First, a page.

As a game, Code Lyoko really nails the fact that it emanates from a cartoon. It remains true to its heritage with sound effects, the soundtrack, cutscenes, and storylines taken directly from the series. Some of the animation is a little stiff, and the text can be a little heady, but fans of the series will enjoy being able to participate in the same action and adventure as their cartoon heroes.
It takes about 10 hours to get through roughly 40 levels and 15 chapters while the game holds your hand the whole way through. Younger players probably won't mind the repetition and hand-holding, but if you're old enough to be surfing the Internet to read this review, you're probably too old to enjoy what the Nintendo DS's rendition of Code Lyoko has to offer.
Code Lyoko est un titre attachant mais qui souffre de nombreux petits problèmes de jouabilité empêchant le joueur d'apprécier une aventure pourtant bien réalisée. Ce qui est sûr en revanche, c'est que les fans retrouveront avec bonheur l'univers de leur série préférée dans leur poche. Les autres auront malheureusement plus de mal à accrocher.
Code Lyoko for the DS has a healthy selection of things to do, but none of them have enough polish. Difficulty is imbalanced between the action and adventure portions of the game and could frustrate casual players. Despite its flaws, this game does a good job of translating the show it was based on into an enjoyable interactive experience.
If you are a keen Lyoko devotee, this being the only Lyoko game available right now will probably read as a ‘must-have’. But don’t kid yourself into taking the metaphorical red pill (that is the ‘wonderland’ one, kind of like midazolam...); Code Lyoko is a mediocre game based on an interesting animated venture. It has enough story going on to spark interest in non-watchers, but on its own there are too many blanks to make complete sense of it all. The dual genre concept is not developed enough both ways; it steals some inspired gameplay styles, but fails to meet the standards that have been set by the more specialised games. It is all too easy to put forth a bunch of good ideas on paper, but programming it all to work cohesively is much more difficult and this is the fruit of such laboured efforts.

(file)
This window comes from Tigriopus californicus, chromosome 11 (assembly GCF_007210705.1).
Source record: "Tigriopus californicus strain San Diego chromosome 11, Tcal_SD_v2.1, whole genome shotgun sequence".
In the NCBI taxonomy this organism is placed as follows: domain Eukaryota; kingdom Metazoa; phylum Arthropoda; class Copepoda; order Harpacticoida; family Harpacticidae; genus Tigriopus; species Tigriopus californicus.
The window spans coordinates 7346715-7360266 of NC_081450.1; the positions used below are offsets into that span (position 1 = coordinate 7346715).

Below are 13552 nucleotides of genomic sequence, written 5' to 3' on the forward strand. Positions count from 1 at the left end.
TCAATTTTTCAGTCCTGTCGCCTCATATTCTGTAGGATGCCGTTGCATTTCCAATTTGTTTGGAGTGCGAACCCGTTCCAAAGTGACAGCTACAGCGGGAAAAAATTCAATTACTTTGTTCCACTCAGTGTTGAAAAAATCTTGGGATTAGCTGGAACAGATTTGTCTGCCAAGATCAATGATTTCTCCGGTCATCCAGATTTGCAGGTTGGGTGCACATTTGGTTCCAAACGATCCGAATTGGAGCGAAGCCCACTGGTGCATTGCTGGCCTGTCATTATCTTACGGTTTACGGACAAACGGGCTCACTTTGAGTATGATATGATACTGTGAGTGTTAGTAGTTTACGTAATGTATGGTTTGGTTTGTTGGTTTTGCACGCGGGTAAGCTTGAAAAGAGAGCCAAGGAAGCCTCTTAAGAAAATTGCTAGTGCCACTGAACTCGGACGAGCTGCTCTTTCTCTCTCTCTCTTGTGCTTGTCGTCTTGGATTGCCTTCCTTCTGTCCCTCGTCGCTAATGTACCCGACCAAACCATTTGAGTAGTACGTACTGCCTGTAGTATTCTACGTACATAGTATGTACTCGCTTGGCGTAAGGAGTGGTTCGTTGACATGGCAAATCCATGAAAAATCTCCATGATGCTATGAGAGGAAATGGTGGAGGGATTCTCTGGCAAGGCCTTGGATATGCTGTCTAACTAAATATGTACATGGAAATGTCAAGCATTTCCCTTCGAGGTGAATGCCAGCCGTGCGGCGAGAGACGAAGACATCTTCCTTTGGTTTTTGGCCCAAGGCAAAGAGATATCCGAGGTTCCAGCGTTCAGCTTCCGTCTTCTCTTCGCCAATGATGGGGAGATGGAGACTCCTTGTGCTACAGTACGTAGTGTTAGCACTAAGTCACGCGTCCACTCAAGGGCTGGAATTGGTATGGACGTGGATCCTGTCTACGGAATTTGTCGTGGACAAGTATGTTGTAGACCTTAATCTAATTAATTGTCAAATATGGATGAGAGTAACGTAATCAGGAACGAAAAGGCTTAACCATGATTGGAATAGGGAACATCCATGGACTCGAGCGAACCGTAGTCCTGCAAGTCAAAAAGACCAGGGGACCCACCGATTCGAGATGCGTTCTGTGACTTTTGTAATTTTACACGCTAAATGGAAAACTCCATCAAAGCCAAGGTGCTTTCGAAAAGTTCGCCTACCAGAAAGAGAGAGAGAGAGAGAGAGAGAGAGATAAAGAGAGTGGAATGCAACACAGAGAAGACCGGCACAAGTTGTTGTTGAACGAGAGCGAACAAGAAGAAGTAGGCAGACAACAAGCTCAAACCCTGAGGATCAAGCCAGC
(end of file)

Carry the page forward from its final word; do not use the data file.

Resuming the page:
Overall, Code Lyoko is a very average licensed game. There isn’t anything to make it stand out, but aside from the map issue it doesn’t suffer from any truly horrible flaws that make it unplayable. I got some entertainment out of it, but I wouldn’t have any intention of buying or playing it for my own enjoyment. If you really love the show you’ll probably like the game, and it is better than you would expect a licensed portable game based on a Cartoon Network show to be, but when judged objectively as a game it barely makes it to average and there’s really no reason to buy it.
Lyoko's is ultimately done in by its "4 UNIQUE WAYS TO PLAY". In the end, if the team wasn't split in an attempt to make several games with one game's budget, they probably could have made a competent brawler, or a good point-and-click, either of which could have stood on their own. Instead we got two half-games that can't even stand together. The smattering of minigames help a little, even if they only direct your frustration elsewhere, but it's really a chasing after the wind at that point.